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Pressure persists on China’s PP market after holidays

by ChemOrbis Editorial Team - content@chemorbis.com
  • 11/10/2017 (09:29)
PP players in China reported that import prices have been following a stable to softer trend since the end of the National Day holiday while local prices remained mostly stable when compared to pre-holiday levels.

Despite the ongoing tightness of import offers as well as the shutdowns, which supported expectations for a possible price rebound in the period ahead of the holidays, the import PP market has remained under pressure from weak demand while buyers are gradually returning to their desks.

Import homo-PP raffia offers have been reported $20/ton softer on the low end from the pre-holiday levels at $1100-1170/ton CIF China, cash basis.

A Ningbo-based trader purchased Saudi and Indian raffia at $1130-1140$/ton and $1100/ton CIF, respectively.

A source from a South Korean producer offering PP block copolymer injection at $1200/ton CIF China/Hong Kong, cash basis, said, “Our offers indicate a slight softening from the pre-holiday levels as market has been quiet so far. We expect to see a stable to softer trend in the days ahead as demand for raffia and PP block copolymer is weak this year.”

In the local market, prices were mostly stable from the pre-holiday levels. However, they are looking for a direction in the midst of fluctuating futures as well as increasing inventories after the holiday.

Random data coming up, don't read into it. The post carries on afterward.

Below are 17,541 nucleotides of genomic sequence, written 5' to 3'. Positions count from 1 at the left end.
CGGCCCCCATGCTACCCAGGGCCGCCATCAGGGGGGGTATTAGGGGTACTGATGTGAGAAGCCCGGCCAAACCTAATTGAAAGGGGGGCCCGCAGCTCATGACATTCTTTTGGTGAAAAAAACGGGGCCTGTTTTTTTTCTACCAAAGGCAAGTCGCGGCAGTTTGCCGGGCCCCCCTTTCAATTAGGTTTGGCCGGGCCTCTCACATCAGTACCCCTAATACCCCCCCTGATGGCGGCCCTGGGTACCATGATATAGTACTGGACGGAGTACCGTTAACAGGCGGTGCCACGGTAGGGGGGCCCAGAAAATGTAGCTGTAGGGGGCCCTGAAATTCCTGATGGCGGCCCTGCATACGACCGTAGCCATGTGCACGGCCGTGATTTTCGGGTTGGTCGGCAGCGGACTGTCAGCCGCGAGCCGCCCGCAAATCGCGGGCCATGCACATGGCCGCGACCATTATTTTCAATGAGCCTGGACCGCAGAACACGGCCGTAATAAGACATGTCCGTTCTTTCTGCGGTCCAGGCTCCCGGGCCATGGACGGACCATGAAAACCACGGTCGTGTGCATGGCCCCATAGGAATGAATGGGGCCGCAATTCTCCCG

January PP futures on the Dalian Commodity Exchange returned from holidays with a slight increase of CNY28/ton ($4/ton) on Monday, October 9 while they retreated by a total of CNY251/ton ($38/ton) on October 10-11. The recent volatility prevented the futures market from being an indicator for the near-term direction.

A few traders attributed stable prices to volatile futures while they concur that more time is needed in order to have a clear vision on the state of demand as buyers are not fully back to the market yet.

Another trader noted, “We expect demand will show a slight improvement in the remaining part of October due to replenishment activities to take place after the holiday. However, prices are still found too high by buyers and if futures won’t move back up, it will be hard for them to maintain these levels as sellers’ inventories are not considered low.”
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